After a stellar 2017, where markets reaped handsome returns on all fronts, investors found themselves surrounded by troubling news and a tremendous amount of volatility in the first quarter of 2018. Gains made in January were wiped out by the end of the quarter. Some of the factors that appear to have contributed to the upset include fears of an all-out U.S. trade war with China,1 inflation concerns, more hawkish Federal Reserve policy and technology stock woes. Despite the rollercoaster-like ride we had, emerging-markets stocks and bonds both ended the quarter with positive returns, and the U.S. equity market was down slightly.
U.S. large-cap stocks, represented by the S&P 500 Index, concluded the quarter with a 0.8% decline. Small-cap stocks (Russell 2000 Index) performed slightly better, ending the quarter down by just 0.1%. Value stocks continued to underperform growth stocks; the Russell 1000 Value Index fell 2.8% whereas the Russell 1000 Growth Index gained 1.4%. Although pressure on value-tilted portfolios continued to mount this quarter, our investors were rewarded from having exposure to segments such as the emerging markets, which helped counter the headwinds from developed-market equities (including U.S.) during the period.
Emerging-markets stocks posted muted gains, with the MSCI Emerging Market Index up +1.4% in U.S. dollar terms (+0.7% in local currency terms). Brazil, Russia and China were among the strongest performers this quarter. A depreciating dollar relative to most major currencies helped U.S. investors in overseas markets. International-market equities (MSCI EAFE Index) underperformed U.S. equities this quarter and declined 1.5% in U.S. dollar terms (-4.3% in local currency terms). While markets around the world faced downward pressure, exposure to emerging-markets stocks helped investors mitigate some losses, further underscoring the importance of international diversification in challenging market conditions.
On the fixed-income side, the Federal Reserve raised rates in March by a quarter-point. While the rate hike was widely anticipated, there were some concerns that a more hawkish Fed policy going forward could put a damper on growth. Since the end of 2017, 2-year Treasury yields rose from 1.89% to 2.27%, and the 10-year Treasury yield rose from 2.40% to 2.74%. With rates in the intermediate-term segment of the yield curve beginning to rise, the Bloomberg Barclays Aggregate Index, representing investment-grade U.S. bonds, declined 1.5%. Municipal bonds (BBgBarc Municipal 1-10Y) also had a negative return of -0.7%.
Emerging-markets debt, as represented by the JPM GBI-EM Global Diversified Index (UH), yielded +4.4% — the strongest performance among all asset classes. A declining dollar contributed greatly to the strong return for U.S. investors in local currency EM sovereign bonds. High-yield bonds did not fare as well, with the BofAML US HY C Pay BB-B Constd Index declining 1.1%.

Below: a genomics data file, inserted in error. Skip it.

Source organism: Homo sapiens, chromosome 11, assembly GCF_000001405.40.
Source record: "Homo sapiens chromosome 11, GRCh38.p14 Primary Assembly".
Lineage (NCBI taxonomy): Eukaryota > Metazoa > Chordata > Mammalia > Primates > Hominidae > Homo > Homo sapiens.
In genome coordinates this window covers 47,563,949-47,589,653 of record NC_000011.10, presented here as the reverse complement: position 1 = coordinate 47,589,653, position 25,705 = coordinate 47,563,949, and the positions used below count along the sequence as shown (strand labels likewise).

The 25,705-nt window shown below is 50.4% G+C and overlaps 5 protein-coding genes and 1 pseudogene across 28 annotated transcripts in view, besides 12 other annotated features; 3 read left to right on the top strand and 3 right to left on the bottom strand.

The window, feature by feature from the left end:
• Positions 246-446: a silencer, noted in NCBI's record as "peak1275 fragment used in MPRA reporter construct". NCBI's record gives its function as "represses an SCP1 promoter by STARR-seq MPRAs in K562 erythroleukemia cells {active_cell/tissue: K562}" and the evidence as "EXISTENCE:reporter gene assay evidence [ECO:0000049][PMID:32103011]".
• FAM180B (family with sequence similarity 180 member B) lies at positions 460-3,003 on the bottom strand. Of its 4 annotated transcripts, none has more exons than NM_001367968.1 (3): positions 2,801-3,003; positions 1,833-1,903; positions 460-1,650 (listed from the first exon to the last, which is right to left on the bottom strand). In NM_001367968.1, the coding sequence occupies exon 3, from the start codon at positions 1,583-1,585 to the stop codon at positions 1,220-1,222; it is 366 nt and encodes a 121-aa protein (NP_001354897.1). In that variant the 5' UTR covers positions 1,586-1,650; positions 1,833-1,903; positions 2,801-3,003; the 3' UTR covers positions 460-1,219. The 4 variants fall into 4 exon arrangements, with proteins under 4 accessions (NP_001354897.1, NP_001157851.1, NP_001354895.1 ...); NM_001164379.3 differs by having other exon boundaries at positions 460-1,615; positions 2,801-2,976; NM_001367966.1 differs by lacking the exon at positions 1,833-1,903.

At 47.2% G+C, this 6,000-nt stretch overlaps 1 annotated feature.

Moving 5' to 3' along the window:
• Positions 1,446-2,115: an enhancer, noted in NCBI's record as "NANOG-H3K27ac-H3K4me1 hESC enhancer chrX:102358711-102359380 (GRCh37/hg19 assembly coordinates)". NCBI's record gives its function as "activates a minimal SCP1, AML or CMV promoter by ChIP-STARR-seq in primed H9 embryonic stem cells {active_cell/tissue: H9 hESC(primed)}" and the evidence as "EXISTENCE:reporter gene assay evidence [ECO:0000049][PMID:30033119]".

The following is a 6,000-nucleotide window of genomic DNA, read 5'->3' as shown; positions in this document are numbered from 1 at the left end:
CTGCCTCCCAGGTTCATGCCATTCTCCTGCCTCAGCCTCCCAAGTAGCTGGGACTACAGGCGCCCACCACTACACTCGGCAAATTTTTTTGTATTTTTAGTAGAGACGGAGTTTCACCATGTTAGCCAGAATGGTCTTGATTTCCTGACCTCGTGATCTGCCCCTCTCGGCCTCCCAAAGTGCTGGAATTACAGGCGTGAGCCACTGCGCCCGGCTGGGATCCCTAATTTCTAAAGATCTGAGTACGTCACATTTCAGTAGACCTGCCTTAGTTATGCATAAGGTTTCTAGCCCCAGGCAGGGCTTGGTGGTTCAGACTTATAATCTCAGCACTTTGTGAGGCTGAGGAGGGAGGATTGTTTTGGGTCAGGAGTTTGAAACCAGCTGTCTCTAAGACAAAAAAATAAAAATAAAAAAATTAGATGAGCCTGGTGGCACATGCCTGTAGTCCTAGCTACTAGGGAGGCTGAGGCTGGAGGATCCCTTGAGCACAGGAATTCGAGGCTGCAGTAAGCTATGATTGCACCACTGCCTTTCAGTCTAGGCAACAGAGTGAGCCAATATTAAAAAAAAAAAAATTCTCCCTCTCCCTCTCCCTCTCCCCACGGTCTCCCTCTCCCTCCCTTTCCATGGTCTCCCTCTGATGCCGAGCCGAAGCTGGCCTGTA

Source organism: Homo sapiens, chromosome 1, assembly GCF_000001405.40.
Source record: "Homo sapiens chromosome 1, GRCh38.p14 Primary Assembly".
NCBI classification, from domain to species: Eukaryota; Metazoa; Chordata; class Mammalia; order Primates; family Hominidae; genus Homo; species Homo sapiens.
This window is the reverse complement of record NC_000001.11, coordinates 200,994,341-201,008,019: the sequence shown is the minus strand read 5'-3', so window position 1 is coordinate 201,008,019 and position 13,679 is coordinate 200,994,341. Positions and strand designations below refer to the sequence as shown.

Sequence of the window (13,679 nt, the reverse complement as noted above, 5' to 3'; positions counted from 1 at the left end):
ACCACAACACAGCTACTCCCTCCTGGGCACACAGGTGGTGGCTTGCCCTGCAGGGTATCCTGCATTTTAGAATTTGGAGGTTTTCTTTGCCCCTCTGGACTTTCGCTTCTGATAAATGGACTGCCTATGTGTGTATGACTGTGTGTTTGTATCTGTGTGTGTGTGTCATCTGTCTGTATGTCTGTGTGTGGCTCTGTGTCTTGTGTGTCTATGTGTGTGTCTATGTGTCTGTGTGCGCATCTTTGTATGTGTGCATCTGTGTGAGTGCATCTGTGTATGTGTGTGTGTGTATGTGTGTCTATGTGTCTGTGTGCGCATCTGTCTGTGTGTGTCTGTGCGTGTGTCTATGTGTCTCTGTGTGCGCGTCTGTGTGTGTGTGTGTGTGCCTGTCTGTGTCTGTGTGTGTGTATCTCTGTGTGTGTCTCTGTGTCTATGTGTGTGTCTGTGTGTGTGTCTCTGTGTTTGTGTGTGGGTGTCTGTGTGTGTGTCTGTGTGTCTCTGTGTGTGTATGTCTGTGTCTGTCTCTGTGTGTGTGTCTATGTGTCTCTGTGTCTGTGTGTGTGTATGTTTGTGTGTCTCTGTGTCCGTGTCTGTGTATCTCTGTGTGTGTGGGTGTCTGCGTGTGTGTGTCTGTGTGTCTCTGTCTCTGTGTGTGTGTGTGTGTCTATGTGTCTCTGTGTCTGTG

What a hectic first quarter! In a period of merely three months, we experienced multiple market panics caused by different macroeconomic concerns and also witnessed the market value of one of the most favored tech stocks dive. The S&P 500 Index of U.S. large-cap stocks experienced six trading days of +/- 2% moves this quarter alone, compared to no such moves in all of 2017. A quarter is just ~90 days of an investment lifetime — but when the market is bumpy, those days can feel much longer if an investor is unable to tune out the short-term noise and focus on factors within their control.
Among those factors is diversification. When your portfolio has exposure to multiple markets and asset classes, and includes thousands of stocks and bonds, though it is not immune to market declines, you can rest assured knowing you have a well-built defense against market uncertainty.
U.S. Stock Market: Russell 3000 Index
International-Developed Stocks: MSCI EAFE NR Index
Emerging-Markets Stocks: MSCI EM NR Index
U.S. Bond Market: Barclays Aggregate Index
Emerging-Markets Bonds: JPM GBI EM Global Divers TR Unhedged
Return data represent past performance and are not indicative of future results. Historical returns of indices do not reflect applicable transaction, management or other applicable fees, the incurrence of which would decrease historical performance results. Index information has been compiled by Hewins from sources Hewins deems reliable, but has not been independently verified. Historical performance results for investment indices and/or categories have been provided for general comparison purposes only. Indices are unmanaged. It is not possible to invest directly into an index. Any charts and graphs represented herein are for informational purposes only and cannot in and of themselves be used to determine which securities to purchase or sell, or when to purchase or sell securities.